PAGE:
“In a big time game you just have to make plays,” said Harden, who scored nine of the USA’s first 13 points. “I kind of started it off, and Kyrie (Irving) kept it going and everybody else followed along. You have so many great players on this team that made the job easier.”

The USA added six 3-pointers in the second period, from five different players, and the U.S. advantage grew to 31 points when Curry made two free throws at 59.3 seconds to bring the score to 67-36. Serbia scored and added a 3-pointer at the buzzer to trail 67-41 at halftime.

The USA continued to build upon its lead after halftime, despite a determined Serbian team that was whistled for an unsportsmanlike and a technical foul within the first two minutes of the third quarter. As eight U.S. players put points on the board, the Americans reached triple digits at 1:44 when Anthony Davis (New Orleans Pelicans) finished an alley-oop from Thompson to make it 100-65. After going up by 39 points, 104-65, at 1:09 when Davis made two free throws, the USA took a 105-67 lead into the fourth quarter.

With six players averaging double figures, led by 14.2 points per game from Harden, the USA led the 24-team World Cup field in scoring offense (104.6 points a game), scoring margin (+33.0), field goal percentage (.524), rebounding (44.8), rebounding margin (+9.0), defensive rebounds (29.9), assists (20.4), steals (12.1) and turnover margin (+8.3).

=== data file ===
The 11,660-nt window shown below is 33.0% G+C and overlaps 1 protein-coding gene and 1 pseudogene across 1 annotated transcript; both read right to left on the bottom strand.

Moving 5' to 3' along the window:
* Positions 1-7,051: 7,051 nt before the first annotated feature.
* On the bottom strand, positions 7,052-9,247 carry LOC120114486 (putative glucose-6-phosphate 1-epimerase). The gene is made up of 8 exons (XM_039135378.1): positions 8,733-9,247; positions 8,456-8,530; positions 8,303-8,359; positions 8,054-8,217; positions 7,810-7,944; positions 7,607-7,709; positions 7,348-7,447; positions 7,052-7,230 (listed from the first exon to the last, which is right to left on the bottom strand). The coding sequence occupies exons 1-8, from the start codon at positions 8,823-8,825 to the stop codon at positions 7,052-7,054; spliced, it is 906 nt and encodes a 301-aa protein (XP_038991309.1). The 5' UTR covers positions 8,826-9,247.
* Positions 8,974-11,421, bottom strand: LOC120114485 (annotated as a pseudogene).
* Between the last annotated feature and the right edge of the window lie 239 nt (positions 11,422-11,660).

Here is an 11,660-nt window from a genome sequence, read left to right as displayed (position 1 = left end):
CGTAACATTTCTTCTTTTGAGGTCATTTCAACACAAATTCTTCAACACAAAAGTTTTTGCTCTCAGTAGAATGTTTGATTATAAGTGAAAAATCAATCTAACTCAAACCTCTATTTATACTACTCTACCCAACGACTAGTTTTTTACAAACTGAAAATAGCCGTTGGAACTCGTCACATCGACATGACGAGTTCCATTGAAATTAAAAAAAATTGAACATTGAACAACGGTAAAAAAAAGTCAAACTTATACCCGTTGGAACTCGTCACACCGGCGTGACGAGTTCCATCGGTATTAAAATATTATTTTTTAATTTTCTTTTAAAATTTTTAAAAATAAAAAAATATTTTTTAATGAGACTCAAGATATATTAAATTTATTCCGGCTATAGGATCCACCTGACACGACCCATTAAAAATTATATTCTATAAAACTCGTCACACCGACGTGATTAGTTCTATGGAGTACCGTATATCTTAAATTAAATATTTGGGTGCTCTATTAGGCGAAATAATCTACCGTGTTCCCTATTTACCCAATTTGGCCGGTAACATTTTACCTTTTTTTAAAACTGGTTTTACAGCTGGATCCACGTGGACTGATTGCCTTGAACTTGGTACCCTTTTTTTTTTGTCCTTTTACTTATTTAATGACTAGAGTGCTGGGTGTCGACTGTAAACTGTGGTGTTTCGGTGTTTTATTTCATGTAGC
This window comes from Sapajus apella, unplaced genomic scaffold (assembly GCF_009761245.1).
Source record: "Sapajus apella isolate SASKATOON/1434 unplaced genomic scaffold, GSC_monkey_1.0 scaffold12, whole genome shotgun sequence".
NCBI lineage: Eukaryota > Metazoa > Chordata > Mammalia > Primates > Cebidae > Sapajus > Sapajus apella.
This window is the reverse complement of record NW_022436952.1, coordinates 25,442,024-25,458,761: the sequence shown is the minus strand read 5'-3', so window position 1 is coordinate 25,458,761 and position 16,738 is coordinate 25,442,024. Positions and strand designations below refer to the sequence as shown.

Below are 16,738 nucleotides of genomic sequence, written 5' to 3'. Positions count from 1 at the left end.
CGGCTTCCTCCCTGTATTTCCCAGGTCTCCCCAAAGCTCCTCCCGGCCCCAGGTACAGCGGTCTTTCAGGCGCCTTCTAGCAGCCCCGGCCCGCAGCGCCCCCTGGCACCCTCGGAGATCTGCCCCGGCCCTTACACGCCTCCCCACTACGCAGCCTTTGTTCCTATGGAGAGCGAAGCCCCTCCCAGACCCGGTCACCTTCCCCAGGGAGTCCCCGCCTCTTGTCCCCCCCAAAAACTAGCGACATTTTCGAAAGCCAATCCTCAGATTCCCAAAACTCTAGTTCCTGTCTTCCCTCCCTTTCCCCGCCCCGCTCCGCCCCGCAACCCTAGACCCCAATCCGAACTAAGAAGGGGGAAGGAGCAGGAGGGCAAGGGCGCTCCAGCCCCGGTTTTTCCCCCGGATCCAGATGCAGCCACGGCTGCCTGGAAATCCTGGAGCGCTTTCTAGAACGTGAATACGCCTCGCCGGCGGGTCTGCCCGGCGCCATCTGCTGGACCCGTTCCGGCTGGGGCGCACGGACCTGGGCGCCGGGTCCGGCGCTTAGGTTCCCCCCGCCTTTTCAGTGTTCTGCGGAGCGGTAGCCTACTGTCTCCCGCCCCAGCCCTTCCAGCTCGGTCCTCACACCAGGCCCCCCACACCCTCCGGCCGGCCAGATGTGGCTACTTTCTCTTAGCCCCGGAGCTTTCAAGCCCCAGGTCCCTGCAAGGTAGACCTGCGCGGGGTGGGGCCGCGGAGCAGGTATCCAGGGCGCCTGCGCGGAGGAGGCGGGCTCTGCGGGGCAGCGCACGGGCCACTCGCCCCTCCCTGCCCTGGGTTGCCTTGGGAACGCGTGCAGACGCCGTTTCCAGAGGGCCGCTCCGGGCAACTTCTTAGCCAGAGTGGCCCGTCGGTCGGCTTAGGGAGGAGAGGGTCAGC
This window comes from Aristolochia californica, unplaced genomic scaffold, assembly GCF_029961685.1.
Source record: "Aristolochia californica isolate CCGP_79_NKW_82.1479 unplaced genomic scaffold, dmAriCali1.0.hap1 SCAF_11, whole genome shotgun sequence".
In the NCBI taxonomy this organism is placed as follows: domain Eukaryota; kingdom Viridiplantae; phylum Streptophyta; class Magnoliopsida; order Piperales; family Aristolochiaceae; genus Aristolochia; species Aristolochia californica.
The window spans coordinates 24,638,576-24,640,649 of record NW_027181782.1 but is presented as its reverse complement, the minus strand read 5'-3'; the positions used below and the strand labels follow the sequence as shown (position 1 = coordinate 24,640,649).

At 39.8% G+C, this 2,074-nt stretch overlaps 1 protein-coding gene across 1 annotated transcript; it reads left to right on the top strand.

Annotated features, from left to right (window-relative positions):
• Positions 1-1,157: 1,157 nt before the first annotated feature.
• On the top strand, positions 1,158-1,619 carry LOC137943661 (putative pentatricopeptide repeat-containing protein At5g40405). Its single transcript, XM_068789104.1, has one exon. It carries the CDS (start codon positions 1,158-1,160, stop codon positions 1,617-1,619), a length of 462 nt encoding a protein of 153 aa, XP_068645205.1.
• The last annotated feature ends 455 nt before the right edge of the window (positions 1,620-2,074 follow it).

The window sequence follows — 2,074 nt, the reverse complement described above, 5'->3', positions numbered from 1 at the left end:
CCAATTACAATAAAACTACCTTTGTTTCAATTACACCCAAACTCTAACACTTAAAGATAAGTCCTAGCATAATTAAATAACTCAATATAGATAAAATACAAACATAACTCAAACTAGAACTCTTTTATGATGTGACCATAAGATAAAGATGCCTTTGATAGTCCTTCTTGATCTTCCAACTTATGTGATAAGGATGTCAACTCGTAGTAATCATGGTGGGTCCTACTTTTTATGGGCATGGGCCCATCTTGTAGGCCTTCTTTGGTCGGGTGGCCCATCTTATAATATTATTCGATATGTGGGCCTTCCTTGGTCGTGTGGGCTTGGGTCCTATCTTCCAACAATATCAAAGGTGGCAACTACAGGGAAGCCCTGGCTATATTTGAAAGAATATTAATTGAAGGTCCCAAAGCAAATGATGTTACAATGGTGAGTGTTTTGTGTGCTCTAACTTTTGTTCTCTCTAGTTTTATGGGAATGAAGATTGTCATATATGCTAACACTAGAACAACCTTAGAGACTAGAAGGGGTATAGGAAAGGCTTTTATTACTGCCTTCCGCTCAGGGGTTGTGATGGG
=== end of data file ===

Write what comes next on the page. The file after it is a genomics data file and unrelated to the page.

Gay and Derrick Rose (Chicago Bulls) are now tied with Michael Silliman for the USA’s most World Cup career games (18), Rose holds the USA record for World Cup career assists (59), Curry has the career mark for free throw percentage (1.000, 17-17 FTs) and Irving has the U.S. event career record for 3-point percentage (.609). Curry’s 17-of-17 free throw performance also is a U.S. World Cup competition record, and the team set a U.S. competition high with 689 field goal attempts.